Europe’s Birds: An Identification Guide

When Europe’s Birds: An Identification Guide arrived, my initial thought was ‘Do we really need another guide to Europe’s birds?’ The first thing I noted was that the book is a photographic guide and the second that its subtitle is ‘An identification guide’ rather than a ‘field guide,’ – a difference which is significant and one we will get back to later. Read More

OC bimonthly news brief January-February 2022

The Ornithological Council is pleased to provide this bimonthly report covering activities in January and February 2022. The Ornithological Council’s mission is to: Ensure that the best ornithological science is incorporated into legislative, regulatory, and management decisions that affect birds; Enhance the ability of ornithologists to pursue professional activities; and Promote the influence of ornithology... Read More

Habitats of the World: A Field Guide for Birders, Naturalists, and Ecologists

As any field guide aficionado will recognize, field guides focused on habitats are uncommon. But this rarity does prompt the questions: Just who needs a field guide to habitats? and how are we defining “habitat”? Fortunately, the introductory material of this book does a nice job of explaining that (a) the intended audience is anyone traveling with the express interest of viewing birds and other charismatic wildlife... Read More

Illuminating Natural History: The Art and Science of Mark Catesby

Before there was John James Audubon, there was Alexander Wilson, but before both there was Mark Catesby—the first artist-naturalist to engage in the ambitious project of depicting the flora and fauna of North America, most notably (and for readers of this journal, most agreeably) birds. In the first half of the nineteenth century, Audubon (1785-1851) became America’s most adulated avian artist, even as he worried about Wilson (1766-1813) as an ornithological rival, but Catesby (1683-1749) provided... Read More

Owls of the Eastern Ice: A Quest to find and Save the World’s Largest Owl

This is a true story as told by Jonathan Slaght, a young graduate student, about his graduate study on Blakiston’s Fish Owl (hereafter Fish Owl) in the Primorye Province of eastern Russia. Slaght was originally in this region working for the Peace Corps. He later completed a Master of Science (MS) degree on song birds and forest management in the Primorye region. He learned to speak Russian fluently... Read More

OC bimonthly news brief September-October 2021

The Ornithological Council is pleased to provide this bimonthly report covering activities in September and October 2021. The Ornithological Council’s mission is to: Ensure that the best ornithological science is incorporated into legislative, regulatory, and management decisions that affect birds; Enhance the ability of ornithologists to pursue professional activities; and Promote the influence of ornithology... Read More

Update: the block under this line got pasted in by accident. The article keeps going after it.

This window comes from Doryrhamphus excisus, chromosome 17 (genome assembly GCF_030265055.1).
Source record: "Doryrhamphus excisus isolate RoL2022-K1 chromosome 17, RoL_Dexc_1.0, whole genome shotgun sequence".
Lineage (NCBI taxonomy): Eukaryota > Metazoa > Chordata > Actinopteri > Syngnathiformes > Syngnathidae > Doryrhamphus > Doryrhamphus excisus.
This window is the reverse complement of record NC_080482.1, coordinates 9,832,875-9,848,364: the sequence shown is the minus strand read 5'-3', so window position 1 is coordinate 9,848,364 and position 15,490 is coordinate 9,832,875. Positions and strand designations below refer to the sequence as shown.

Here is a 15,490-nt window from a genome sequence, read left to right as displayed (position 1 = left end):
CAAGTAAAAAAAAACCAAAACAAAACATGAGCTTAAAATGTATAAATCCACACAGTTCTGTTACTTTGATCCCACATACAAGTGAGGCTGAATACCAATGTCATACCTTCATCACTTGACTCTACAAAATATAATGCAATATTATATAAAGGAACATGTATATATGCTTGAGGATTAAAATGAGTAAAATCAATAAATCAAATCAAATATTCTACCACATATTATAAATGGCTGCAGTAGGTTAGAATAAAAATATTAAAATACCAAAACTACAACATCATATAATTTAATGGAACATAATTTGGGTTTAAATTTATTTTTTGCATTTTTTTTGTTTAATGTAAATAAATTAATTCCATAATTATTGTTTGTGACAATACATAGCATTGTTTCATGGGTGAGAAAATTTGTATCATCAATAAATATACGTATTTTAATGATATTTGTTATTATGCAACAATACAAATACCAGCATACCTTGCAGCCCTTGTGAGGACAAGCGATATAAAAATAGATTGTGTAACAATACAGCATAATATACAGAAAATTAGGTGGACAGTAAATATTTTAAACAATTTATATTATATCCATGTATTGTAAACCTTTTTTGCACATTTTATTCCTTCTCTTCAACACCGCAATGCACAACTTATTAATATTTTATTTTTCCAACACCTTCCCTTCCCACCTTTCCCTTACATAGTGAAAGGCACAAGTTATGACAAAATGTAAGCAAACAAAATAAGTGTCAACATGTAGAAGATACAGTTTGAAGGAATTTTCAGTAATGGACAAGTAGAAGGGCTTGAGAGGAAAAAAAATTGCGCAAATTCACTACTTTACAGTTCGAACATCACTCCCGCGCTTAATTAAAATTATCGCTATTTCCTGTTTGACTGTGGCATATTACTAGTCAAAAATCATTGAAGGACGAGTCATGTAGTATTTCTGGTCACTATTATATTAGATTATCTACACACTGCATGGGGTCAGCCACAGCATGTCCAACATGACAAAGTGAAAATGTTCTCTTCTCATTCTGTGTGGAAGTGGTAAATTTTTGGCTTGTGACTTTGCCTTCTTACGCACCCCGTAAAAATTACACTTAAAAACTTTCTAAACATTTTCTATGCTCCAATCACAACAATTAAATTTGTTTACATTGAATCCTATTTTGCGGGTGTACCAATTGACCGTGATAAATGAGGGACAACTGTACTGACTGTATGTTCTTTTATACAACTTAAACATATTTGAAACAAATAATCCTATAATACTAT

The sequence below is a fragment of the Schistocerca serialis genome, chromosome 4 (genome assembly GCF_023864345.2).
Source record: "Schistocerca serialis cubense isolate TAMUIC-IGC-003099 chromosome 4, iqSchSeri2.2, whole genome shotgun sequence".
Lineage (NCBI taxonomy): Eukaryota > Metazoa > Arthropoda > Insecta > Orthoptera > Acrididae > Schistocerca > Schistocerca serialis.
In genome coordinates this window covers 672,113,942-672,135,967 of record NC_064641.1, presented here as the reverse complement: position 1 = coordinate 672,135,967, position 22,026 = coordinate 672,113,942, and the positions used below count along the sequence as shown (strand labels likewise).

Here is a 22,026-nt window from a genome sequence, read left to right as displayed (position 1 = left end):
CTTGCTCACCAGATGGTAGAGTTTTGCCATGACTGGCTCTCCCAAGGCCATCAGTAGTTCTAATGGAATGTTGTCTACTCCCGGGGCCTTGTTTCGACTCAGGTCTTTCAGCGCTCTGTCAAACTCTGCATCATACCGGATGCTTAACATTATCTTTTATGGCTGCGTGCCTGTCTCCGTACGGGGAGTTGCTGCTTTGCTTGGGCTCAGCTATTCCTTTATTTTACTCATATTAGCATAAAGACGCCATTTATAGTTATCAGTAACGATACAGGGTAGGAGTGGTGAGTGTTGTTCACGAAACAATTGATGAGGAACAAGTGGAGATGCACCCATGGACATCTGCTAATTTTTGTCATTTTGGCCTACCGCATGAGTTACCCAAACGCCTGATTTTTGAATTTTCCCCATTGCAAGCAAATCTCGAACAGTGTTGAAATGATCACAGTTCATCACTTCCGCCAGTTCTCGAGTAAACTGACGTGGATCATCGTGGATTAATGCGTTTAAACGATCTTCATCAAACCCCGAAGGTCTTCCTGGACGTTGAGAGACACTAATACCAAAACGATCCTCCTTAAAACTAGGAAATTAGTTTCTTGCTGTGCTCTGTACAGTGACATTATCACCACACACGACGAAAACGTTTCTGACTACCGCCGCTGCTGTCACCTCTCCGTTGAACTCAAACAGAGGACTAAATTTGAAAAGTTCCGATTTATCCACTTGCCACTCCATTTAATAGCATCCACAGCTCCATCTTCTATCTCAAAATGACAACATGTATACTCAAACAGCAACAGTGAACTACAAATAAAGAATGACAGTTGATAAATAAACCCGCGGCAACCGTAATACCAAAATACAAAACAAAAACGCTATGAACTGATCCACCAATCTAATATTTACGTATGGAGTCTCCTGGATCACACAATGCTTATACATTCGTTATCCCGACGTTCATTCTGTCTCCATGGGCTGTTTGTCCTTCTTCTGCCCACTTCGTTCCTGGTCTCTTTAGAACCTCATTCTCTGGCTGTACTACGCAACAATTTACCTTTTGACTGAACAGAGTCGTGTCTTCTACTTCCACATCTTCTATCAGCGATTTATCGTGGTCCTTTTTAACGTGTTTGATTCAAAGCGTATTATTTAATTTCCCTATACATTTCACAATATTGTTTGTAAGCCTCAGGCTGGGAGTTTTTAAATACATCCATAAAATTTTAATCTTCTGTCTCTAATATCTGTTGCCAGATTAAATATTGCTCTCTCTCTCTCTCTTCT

Upcoming event on ornithology careers outside academia

On October 22 at 4 pm EDT, the Wilson Ornithological Society and the Association of Field Ornithologists will be hosting the first of a series of quarterly virtual events for grad students and early professionals members of either society. The inaugural event, a panel discussion on “Careers in Ornithology and Avian Conservation Outside the Academy” moderated by WOS 2nd Vice President Auriel Fournier... Read More

The process of developing JFO into an Open Access journal

The new relationship between AFO and Resilience Alliance comes after a two year process to find a new publisher for the Journal of Field Ornithology. The publications landscape has changed considerably in the last decade with a number of intersecting trends. Academic libraries are reducing their publications budgets and increasingly seeking to purchase bundles and not individual subscriptions... Read More

Consequences and the strategy behind nest reuse in a Neotropical thrush

Have you ever seen a bird building its nest? The complex architecture of such structures is intriguing and lovely per se, but it is impossible not consider the hundreds, if not thousands, of trips carrying nesting material. A finished nest results from several days of parental effort aiming at providing adequate microclimate and protection to their offspring. It seems logical that all that energy... Read More

Nest-site selection by Cassia Crossbills and management implications

While gathering data on mate pairing patterns of Red Crossbills in the South Hills, Idaho for my dissertation, I occasionally found nests being built. Realizing that we knew so little about what eventually was described as the Cassia Crossbill, I decided to characterize nest locations. Trevor Fetz, another graduate student, was also conducting fieldwork on crossbills... Read More